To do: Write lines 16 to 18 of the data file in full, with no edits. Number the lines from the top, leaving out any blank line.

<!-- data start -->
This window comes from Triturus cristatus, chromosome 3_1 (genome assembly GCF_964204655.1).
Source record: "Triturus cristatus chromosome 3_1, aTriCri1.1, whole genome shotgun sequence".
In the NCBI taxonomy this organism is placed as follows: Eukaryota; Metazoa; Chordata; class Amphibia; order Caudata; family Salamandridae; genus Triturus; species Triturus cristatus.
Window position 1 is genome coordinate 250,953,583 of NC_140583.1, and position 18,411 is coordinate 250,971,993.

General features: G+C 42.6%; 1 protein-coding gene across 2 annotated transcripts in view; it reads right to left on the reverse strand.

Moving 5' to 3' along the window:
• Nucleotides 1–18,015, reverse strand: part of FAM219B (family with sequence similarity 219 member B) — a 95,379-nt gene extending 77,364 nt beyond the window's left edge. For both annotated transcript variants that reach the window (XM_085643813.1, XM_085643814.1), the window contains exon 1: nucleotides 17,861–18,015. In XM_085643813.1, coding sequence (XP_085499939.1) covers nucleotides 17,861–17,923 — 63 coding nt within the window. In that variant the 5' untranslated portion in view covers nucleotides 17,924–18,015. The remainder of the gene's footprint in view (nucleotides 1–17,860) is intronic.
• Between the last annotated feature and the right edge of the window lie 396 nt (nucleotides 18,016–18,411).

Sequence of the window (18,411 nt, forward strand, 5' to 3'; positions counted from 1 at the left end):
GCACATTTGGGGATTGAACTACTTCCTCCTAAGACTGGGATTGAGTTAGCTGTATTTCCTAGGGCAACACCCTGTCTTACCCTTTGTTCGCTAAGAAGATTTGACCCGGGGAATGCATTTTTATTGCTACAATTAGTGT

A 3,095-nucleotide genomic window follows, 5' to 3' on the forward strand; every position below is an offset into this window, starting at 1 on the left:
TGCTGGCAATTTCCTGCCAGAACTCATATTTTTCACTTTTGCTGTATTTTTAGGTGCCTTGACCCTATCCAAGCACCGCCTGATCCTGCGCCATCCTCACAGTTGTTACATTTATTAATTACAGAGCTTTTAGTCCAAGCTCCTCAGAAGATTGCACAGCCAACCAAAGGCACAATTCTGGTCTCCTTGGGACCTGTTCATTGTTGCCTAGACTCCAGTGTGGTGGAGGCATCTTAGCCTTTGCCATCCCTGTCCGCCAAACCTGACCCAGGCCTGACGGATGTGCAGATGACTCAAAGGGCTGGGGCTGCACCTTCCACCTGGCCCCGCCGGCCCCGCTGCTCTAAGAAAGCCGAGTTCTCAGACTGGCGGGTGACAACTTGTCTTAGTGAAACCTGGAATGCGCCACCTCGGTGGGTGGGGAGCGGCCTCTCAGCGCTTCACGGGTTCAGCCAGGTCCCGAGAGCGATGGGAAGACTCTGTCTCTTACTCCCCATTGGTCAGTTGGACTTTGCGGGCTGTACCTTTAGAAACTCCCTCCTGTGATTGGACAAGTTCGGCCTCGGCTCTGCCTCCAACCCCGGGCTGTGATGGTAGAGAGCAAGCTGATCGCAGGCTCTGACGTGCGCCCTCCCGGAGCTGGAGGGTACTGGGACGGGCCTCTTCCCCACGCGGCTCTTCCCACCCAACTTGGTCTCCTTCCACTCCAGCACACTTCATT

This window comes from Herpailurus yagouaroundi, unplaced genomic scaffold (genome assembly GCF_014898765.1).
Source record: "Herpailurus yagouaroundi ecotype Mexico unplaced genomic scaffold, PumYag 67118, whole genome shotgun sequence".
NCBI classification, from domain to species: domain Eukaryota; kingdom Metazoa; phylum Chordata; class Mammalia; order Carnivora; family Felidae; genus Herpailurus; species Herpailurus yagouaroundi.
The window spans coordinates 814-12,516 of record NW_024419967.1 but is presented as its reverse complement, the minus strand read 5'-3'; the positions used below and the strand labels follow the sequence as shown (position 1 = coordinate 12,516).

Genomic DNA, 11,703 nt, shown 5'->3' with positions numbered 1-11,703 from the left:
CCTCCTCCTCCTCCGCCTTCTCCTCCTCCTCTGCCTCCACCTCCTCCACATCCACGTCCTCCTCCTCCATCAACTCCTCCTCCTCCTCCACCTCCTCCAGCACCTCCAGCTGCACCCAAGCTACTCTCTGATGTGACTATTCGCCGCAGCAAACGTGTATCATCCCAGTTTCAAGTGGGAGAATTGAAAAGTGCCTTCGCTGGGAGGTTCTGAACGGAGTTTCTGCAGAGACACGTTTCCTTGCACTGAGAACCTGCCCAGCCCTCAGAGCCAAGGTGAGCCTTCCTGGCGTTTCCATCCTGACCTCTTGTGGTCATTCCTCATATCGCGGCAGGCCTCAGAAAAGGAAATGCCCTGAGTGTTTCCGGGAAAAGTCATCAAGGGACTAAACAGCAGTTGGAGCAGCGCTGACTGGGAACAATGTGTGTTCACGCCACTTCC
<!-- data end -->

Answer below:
The window spans coordinates 814-12,516 of record NW_024419967.1 but is presented as its reverse complement, the minus strand read 5'-3'; the positions used below and the strand labels follow the sequence as shown (position 1 = coordinate 12,516).

Genomic DNA, 11,703 nt, shown 5'->3' with positions numbered 1-11,703 from the left:
CCTCCTCCTCCTCCGCCTTCTCCTCCTCCTCTGCCTCCACCTCCTCCACATCCACGTCCTCCTCCTCCATCAACTCCTCCTCCTCCTCCACCTCCTCCAGCACCTCCAGCTGCACCCAAGCTACTCTCTGATGTGACTATTCGCCGCAGCAAACGTGTATCATCCCAGTTTCAAGTGGGAGAATTGAAAAGTGCCTTCGCTGGGAGGTTCTGAACGGAGTTTCTGCAGAGACACGTTTCCTTGCACTGAGAACCTGCCCAGCCCTCAGAGCCAAGGTGAGCCTTCCTGGCGTTTCCATCCTGACCTCTTGTGGTCATTCCTCATATCGCGGCAGGCCTCAGAAAAGGAAATGCCCTGAGTGTTTCCGGGAAAAGTCATCAAGGGACTAAACAGCAGTTGGAGCAGCGCTGACTGGGAACAATGTGTGTTCACGCCACTTCC